When editor and plotter Stan Lee, scripter Don Rico, and artist Don Heck created the fictional character of Black Widow in 1964 in Tales of Suspense #52, they never would have dreamed that 57-years later screenwriter Eric would delve into her backstory and deliver the original action-packed spy thriller Black Widow, where Natasha Romanoff aka Black Widow confronts the darker parts of her ledger.
“In Black Widow, we get to rip open her past and see what led to her hesitation to open up,” says screenwriter Eric Pearson, whose primary goal it was to service Romanoff’s story. “The ongoing mystery of Natasha Romanoff was compelling—both for audiences and filmmakers. “I think she’s the one Avenger who’s shared the least about herself ever since we met her. She chooses to withhold her past and who she is personally from the audience and the other characters.”
“When you see Natasha in the Marvel Cinematic Universe, she’s often this kind of impenetrable force,” says Scarlett Johansson, who returns as Black Widow (2021), the 24th film in the Marvel Cinematic Universe (MCU), directed by Cate Shortland from a screenplay by Eric Pearson.
“She’s reckless and out of control but still has this amazing intellect. What are her secrets? Her vulnerabilities? I am excited to share her fragility and her strength. She is in a male world, and she projects a certain way of being in that world. What we wanted to do is find out who is the real Black Widow.”
In Black Widow, Natasha Romanoff aka Black Widow confronts the darker parts of her ledger when a dangerous conspiracy with ties to her past arises. Pursued by a force that will stop at nothing to bring her down, Natasha must deal with her history as a spy and the broken relationships left in her wake long before she became an Avenger.
Pearson acknowledges that any superhero movie, “takes a village of super talented people,” all working together to create the best story possible. But the first two people Pearson started collaborating with were the director, Australian Cate Shortland (Berlin Syndrome) and actress/executive producer, Johansson. “They talked a lot about wanting to make the movie more personal,” says Pearson. “Of course, we wanted to have a big villain plot and a lot of action, but as much as possible, make the story an emotional investigation of Natasha Romanoff. We approached it with the lens of ‘This is a Natasha Romanoff story.’ I wanted to see what it’s really like inside the most mysterious Avenger – the Avenger that intentionally closes herself off from people socially and emotionally.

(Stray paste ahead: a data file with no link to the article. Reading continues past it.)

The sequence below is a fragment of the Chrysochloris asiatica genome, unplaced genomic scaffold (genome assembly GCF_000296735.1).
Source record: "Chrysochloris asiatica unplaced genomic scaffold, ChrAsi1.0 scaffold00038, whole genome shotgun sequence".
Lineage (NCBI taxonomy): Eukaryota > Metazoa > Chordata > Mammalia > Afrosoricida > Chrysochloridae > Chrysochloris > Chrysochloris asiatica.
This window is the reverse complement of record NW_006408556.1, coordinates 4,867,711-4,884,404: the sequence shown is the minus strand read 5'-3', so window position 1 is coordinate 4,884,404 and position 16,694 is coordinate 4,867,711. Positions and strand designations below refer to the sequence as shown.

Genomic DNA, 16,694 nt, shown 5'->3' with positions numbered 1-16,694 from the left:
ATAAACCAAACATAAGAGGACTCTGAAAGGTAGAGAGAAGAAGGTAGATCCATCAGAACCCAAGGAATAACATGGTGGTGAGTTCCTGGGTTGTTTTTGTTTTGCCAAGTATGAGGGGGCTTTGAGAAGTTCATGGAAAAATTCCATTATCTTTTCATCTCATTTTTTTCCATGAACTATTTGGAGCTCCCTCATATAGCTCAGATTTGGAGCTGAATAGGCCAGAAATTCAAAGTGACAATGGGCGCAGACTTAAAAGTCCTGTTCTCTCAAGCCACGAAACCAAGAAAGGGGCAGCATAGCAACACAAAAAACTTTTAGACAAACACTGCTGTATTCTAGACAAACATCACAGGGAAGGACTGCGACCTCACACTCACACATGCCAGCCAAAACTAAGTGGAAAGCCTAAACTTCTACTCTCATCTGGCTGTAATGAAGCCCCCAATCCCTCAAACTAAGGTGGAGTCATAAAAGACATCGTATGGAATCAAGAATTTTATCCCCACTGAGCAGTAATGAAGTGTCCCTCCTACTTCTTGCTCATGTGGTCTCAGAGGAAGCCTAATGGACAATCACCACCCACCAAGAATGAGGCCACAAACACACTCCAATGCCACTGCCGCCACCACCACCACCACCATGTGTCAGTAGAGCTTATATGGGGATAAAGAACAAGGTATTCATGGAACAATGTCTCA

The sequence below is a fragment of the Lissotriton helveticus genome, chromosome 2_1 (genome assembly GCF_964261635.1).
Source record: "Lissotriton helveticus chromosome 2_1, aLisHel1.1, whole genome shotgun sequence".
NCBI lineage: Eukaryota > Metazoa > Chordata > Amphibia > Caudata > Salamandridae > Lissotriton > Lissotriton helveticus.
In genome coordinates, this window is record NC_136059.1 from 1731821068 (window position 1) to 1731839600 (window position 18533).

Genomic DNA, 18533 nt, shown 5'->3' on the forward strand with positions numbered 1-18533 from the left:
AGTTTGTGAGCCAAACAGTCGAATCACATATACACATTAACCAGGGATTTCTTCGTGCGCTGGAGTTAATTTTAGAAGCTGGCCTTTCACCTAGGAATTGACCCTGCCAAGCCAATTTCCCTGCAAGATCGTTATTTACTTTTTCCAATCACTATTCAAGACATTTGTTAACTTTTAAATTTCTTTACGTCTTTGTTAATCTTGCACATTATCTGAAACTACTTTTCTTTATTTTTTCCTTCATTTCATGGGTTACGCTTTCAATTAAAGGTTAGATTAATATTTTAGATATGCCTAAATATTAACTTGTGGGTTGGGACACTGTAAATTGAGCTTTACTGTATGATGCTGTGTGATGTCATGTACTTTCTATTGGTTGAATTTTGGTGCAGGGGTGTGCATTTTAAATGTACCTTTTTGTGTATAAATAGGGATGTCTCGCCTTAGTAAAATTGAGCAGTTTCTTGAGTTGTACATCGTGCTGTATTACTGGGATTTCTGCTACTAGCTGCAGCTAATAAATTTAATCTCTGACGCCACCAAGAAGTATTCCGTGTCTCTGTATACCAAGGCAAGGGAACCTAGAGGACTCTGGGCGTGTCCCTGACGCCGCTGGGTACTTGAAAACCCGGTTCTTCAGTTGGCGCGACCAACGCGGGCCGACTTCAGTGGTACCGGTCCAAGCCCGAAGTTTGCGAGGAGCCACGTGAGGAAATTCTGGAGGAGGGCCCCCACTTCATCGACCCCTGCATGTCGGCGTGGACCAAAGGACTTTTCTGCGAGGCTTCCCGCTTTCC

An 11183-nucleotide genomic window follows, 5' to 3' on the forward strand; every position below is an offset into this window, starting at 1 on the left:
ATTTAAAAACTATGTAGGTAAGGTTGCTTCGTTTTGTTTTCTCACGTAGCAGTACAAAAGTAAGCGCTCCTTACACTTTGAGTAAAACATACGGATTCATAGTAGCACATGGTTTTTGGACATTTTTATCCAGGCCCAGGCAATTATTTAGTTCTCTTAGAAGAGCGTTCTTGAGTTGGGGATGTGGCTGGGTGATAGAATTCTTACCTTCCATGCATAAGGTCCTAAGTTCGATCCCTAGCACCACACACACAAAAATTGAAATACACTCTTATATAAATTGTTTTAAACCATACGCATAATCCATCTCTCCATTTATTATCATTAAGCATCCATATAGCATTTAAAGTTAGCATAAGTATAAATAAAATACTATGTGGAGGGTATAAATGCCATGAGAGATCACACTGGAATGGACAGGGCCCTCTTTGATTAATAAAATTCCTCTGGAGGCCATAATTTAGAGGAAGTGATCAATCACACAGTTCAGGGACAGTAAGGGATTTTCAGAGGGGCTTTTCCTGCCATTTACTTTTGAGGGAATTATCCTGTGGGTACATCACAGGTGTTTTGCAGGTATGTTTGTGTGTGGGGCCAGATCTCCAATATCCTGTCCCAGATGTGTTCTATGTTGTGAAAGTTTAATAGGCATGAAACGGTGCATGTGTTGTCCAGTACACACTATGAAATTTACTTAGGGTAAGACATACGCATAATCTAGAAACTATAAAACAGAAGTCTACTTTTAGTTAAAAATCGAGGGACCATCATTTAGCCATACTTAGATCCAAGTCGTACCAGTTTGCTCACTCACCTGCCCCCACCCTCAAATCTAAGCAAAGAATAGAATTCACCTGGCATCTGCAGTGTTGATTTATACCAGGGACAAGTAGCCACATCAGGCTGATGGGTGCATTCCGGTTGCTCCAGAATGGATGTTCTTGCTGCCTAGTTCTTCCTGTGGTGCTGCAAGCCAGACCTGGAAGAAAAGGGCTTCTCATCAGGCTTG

Producer Kevin Feige, Marvel Studios’ president and chief creative officer, says that Natasha Romanoff has sparked intrigue since her big-screen debut in 2010’s “Iron Man 2.” “She has such a rich backstory,” says Feige. “We’ve hinted at it throughout all the other films. But we approach it in a completely unexpected way. She’s been up to a lot all along—in between when we see her in the other movies—some of which will be surprising to people.”
According to Feige, Johansson reached out to director Cate Shortland to consider helming the film. “Cate came to Los Angeles and fell in love with the character and the possibilities,” says Feige. “She realized she could tell a very personal story and do something extremely special on a big canvas.”
Says Shortland, “I think what’s exciting about the film is we’re playing with the audience’s expectations. We’re exploring parts of Natasha that the audience has absolutely no idea about. We explore her family, love and passion, and you get to see all these facets of her we have never seen before.”
For Shortland, Romanoff’s psychological journey is the center of the story, having ambiguities instead of being “a black-and-white character.”
For Jac Schaeffer, who contributed to the story, having the wealth of the Marvel Cinematic Universe and Scarlett’s portrayal as Natasha to draw upon was both lucrative and daunting. “There’s a burden to deliver on this woman that we know, love and idolize in so many ways,” she says. “There is such a rich tapestry to draw from and then we expand upon all of it.”
The end result is a high-intensity, action thriller, says Chapek. “At the same time, our movie answers a lot of mysteries about Natasha’s past,” he adds. “We’ve seen her character evolve and open herself up to us. We’ve given hints about who she is and what makes her tick. In ‘Avengers: Endgame,’ we saw Natasha get to a place in her life where she could make the ultimate sacrifice for the greater good. Now, we want to tell the story about who she really is as a human being and what led to her being capable of making that heroic decision.”
Executive producer Brad Winderbaum adds, “In every Marvel movie we try to bring a different tone, a different genre, a different idea to the table—something that we haven’t seen before, which lets us make wild swings between something like ‘Captain America: Winter Soldier’ to ‘Thor: Ragnarok.’ We are always searching for something new and with ‘Black Widow’ we unveil a whole aspect of her history that’s completely unexpected.”
Black Widow’s Journey From Comic Book to Cinematic Superstar
The first and best-known Black Widow is a Russian agent trained as a spy, martial artist, and sniper, and outfitted with an arsenal of high-tech weaponry, including a pair of wrist-mounted energy weapons dubbed her “Widow’s Bite”. Read her biography
The Black Widow’s first appearances in 1964 in Tales of Suspense #52 as a recurring, non-costumed, Russian-spy, was visually updated in 1970: The Amazing Spider-Man #86 (July 1970) reintroduced her with shoulder-length red hair (instead of her former short black hair), a skin-tight black costume, and wristbands which fired spider threads.